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I am currently learning assembly for Intel processors. Since the stack 'grows down', why do we have to add in order to access a specific element

[ebp + 8] ;; This will access the first param

I konw we have to skip the old ebp value and the return address and that's why we use 8 ( because each are 4 bytes long ). This is kinda strange.

Also, if ebp is a backup copy for esp, what is ebp's value in the main function Ex:

_start:

;; what's ebp value here ?

push eax
push ebx
call someFunction ;; this will create a stack frame

+-----------+
|   param1  |
+-----------+
|   param0  | <--- this is [ebp + 8] ( assuming mov ebp, esp )
+-----------+
|ret_address|
+-----------+
|    ebp    |
+-----------+ <--- esp

And also when we allocate memory for locals, we have to substract from ebp ... Please give a non-ambiguous answer. Thank you!

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A main() function is no different from a regular function, it has a prologue too. You didn't show one in your assembly snippet, not sure why. Space for locals is created by adjusting esp, not ebp. –  Hans Passant Dec 2 '11 at 20:10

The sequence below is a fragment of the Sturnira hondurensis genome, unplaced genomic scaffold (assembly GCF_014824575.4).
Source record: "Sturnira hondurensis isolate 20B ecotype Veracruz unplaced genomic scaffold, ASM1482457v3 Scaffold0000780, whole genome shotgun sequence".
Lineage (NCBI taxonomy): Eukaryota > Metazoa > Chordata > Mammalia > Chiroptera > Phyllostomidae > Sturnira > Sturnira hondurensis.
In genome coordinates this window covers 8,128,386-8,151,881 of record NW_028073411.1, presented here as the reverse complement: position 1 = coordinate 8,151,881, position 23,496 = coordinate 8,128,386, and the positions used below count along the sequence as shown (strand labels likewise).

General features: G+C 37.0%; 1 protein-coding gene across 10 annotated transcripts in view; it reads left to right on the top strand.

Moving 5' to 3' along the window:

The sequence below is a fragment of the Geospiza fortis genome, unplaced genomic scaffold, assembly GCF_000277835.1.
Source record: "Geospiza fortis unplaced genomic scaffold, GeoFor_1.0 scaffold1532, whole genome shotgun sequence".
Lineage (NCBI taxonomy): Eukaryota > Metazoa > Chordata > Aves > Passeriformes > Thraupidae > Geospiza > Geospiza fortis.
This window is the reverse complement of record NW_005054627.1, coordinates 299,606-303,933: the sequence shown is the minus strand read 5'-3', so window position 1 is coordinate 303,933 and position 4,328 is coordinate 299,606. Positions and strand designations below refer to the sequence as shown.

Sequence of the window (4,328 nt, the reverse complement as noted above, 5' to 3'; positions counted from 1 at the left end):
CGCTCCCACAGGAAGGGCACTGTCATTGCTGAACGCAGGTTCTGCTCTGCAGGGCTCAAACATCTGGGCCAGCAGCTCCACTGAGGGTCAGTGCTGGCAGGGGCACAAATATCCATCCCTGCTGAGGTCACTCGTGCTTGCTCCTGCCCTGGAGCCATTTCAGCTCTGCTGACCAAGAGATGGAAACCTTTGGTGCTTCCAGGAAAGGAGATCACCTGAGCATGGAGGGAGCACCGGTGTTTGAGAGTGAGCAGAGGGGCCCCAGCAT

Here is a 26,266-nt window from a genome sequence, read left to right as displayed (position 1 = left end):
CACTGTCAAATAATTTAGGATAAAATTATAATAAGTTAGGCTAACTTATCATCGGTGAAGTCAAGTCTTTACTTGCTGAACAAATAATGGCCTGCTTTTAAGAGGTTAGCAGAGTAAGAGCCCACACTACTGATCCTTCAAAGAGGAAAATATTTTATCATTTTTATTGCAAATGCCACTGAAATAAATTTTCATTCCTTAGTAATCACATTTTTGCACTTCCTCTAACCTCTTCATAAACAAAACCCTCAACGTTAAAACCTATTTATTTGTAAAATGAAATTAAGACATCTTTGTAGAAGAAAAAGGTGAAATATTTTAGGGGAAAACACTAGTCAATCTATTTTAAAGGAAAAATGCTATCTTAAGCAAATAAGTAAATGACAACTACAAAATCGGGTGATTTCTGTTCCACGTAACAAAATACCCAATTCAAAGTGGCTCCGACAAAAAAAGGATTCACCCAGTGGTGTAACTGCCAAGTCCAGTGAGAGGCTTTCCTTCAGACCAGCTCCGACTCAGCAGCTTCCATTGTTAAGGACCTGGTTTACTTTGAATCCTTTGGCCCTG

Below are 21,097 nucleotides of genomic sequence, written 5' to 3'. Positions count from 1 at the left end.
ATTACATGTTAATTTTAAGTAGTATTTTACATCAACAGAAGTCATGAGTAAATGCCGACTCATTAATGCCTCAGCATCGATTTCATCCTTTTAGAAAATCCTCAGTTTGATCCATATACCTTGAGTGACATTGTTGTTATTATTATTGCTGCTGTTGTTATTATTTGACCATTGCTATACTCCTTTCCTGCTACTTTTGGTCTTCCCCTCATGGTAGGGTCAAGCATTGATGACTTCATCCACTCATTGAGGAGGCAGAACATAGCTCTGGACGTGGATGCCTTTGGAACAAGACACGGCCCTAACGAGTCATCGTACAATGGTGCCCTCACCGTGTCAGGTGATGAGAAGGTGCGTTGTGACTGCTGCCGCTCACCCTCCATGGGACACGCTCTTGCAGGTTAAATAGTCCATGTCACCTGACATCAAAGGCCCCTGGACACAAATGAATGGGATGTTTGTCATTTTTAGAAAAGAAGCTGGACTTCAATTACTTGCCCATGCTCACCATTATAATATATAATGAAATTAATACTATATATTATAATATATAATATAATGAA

There are same questions: stackoverflow.com/questions/1395591/… , and other linked to it –  Abyx Dec 2 '11 at 21:30
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2 Answers

The initial value for %ebp is usually 0. This is so debuggers know when to end following the link chain in a backtrace.

You should think of %ebp as a reference point. For convenience, it is placed between the function arguments and local variables. That way, you access arguments with a positive offset, and variables with a negative offset, so it's easy to tell whether you are accessing a variable or an argument.

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Why 0? Initial when CPU is powered on? –  Abyx Dec 2 '11 at 21:11
    
%ebp is usually initialized to 0 by either the loader or the runtime library. That initialization to 0 is sometimes specified in a formal document (e.g: IIRC the ELF x86 psABI specifies it). –  ninjalj Dec 2 '11 at 21:17
    
what loader or what runtime? If you are talking about specific OS, please explicitly state it. On my OS ebp isn't initialized to 0, at least in user-mode. Also, to be precise, register name is ebp, not %ebp. % is a prefix for register name. –  Abyx Dec 2 '11 at 21:25
    
btw, there is intel tag, so why do you use AT&T syntax? –  Abyx Dec 2 '11 at 21:26
    
@Abyx: note I wrote usually, though if your system doesn't initialize EBP, I wonder how debuggers are supposed to stop backtracing. In Linux, it's apparently done by libc. As to why I use %ebp, it's mostly an inconscious reflex. –  ninjalj Dec 2 '11 at 21:33
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Just as you said, the stack grows down. So, you subtract to grow the stack down for locals. You add to look back in the stack for elements stored there.

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